It’s Time You Started Letting People Fall In Love With The Real You

Pretending to be something your not may land you someone you’re interested in, but the real you will eventually surface. When that day comes, it might mean disaster. This is from my weekly podcast, “Heart of the Matter,” which you can catch on SoundCloud every Monday evening.

I’m not quite sure which is more of a struggle for me in the dating world: trying to keep up an act that shows I’m smoother and less nerdy than in reality, or trying to restrain myself from being the real me — a sappy, over-the-top romantic.

There’s a difference. It’s one thing to just not do certain things you would ordinarily do or would want to do in a given situation, but it’s a separate matter to actually do something that does not come naturally to you.

Take these examples, for instance: My gut may say to write a girl a handwritten note, because that’s who I am, but I’ll restrain myself and just not do it out of fear that it’s “too much.” My gut may say to call or text a girl the next day, because that’s who I am, but if I purposely wait two, three, or four days, I’m actively going against what comes naturally to me.

You should always unapologetically be yourself in love.

You can’t be what you think someone else wants you to be. Eventually, the two personas — the real you, and the person you’re pretending to be — will clash, and it will likely end in disaster.

If you’re someone like me — a naturally emotional and romantic person — and you pretend to be the person who is more reserved and laid back, it will overwhelm your partner when the real you starts coming out. Maybe the first couple of romantic gestures will catch your significant other off-guard and they’ll be a pleasant surprise, but when it happens with regularity (because that’s just who you are), it will ultimately inundate your partner.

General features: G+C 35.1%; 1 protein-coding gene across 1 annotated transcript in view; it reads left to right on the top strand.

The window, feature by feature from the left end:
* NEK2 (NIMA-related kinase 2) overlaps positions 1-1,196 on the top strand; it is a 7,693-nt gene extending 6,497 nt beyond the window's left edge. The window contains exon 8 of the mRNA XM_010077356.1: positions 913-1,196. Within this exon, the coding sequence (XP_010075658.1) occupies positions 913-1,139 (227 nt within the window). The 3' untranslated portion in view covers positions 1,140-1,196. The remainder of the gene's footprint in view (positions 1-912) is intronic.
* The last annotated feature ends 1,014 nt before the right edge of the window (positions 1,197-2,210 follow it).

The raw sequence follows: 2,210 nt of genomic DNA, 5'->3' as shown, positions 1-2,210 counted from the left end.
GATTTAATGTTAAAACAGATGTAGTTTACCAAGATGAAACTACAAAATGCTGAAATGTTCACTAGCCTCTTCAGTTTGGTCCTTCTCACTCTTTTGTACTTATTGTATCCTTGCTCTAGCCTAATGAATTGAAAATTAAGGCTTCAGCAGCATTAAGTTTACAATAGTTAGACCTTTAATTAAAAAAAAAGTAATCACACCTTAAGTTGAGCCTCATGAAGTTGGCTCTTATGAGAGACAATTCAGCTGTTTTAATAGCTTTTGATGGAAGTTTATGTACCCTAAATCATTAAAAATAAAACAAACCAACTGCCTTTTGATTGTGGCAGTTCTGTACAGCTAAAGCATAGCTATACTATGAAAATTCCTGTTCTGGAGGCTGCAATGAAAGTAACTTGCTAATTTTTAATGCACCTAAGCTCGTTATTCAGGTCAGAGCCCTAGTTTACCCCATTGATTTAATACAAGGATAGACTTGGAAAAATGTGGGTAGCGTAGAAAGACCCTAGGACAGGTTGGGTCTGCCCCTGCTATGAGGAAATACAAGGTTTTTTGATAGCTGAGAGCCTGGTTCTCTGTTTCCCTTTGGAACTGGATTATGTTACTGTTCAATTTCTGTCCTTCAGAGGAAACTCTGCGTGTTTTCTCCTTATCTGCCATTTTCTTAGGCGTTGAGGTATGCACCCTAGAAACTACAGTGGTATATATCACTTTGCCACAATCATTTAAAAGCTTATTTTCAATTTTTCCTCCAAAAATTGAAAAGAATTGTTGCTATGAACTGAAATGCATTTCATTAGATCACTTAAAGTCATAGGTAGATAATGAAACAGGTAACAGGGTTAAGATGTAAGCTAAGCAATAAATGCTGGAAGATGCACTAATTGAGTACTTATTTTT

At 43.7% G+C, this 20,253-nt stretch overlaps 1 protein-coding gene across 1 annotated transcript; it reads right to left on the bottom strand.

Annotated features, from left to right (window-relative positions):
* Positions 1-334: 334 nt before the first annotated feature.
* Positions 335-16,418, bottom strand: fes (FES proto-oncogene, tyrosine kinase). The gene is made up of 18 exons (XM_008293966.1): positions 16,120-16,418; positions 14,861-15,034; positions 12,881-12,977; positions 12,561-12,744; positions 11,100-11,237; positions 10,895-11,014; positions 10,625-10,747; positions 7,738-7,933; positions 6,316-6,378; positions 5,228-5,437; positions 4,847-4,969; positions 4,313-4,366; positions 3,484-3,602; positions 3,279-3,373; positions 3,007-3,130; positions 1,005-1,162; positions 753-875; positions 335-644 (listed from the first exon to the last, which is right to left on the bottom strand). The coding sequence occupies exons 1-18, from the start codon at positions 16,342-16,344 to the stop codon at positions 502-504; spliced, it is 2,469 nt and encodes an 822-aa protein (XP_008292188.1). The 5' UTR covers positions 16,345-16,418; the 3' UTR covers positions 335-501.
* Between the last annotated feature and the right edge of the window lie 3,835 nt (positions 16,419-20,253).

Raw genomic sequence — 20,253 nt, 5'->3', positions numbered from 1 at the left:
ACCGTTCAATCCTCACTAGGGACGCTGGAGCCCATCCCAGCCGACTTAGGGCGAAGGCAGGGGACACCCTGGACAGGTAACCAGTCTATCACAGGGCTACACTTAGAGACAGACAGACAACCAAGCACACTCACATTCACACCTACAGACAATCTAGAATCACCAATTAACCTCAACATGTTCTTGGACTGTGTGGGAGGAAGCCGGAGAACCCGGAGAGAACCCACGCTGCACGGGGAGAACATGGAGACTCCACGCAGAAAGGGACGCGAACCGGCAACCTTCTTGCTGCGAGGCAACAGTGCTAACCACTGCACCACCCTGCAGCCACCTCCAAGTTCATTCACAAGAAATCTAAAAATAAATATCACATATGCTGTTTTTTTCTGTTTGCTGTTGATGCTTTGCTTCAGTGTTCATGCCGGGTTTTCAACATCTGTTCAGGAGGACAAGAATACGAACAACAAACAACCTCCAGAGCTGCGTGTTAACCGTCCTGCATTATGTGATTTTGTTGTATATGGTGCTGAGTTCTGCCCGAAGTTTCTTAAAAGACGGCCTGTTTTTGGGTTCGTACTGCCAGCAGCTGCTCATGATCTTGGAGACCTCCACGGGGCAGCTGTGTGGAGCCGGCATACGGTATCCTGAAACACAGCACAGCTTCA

That’s not the person they fell for. They fell for you — the casual, lowkey person. If they wanted the romantic sap, they would’ve fallen for them.

If you are that casual, lowkey person and you’re trying to woo someone who wants that almost unrealistically romantic relationship with a partner, you’ll only be able to keep up the act for so long. When your natural, laid-back demeanor settles in, and the romantic gestures become less frequent, it can cause your partner to second-guess everything.

They cared so much in the beginning, do they not care now?”

The truth is that you may care about them the same you always have; but because your actions have changed, they assume your feelings have.

You should never feel guilty for being the way you are, and you should never mold yourself to fit someone else’s expectations.

I want my partner to love me — the guy who will leave a love note in her workbag; the guy who will serenade her at karaoke; the guy who will grab her hand and dance with her in the middle of the living room — and not some guy who tricked her into liking him. Thought Catalog Logo Mark

Mike is a New York-based writer and admitted hopeless romantic. If Ted Mosby and Carrie Bradshaw had a son, it would be him. When he’s not writing about love, dating, and relationships, he’s working his actual job as a sports reporter and columnist.

Tune into his podcast, “Heart Of The Matter” here.

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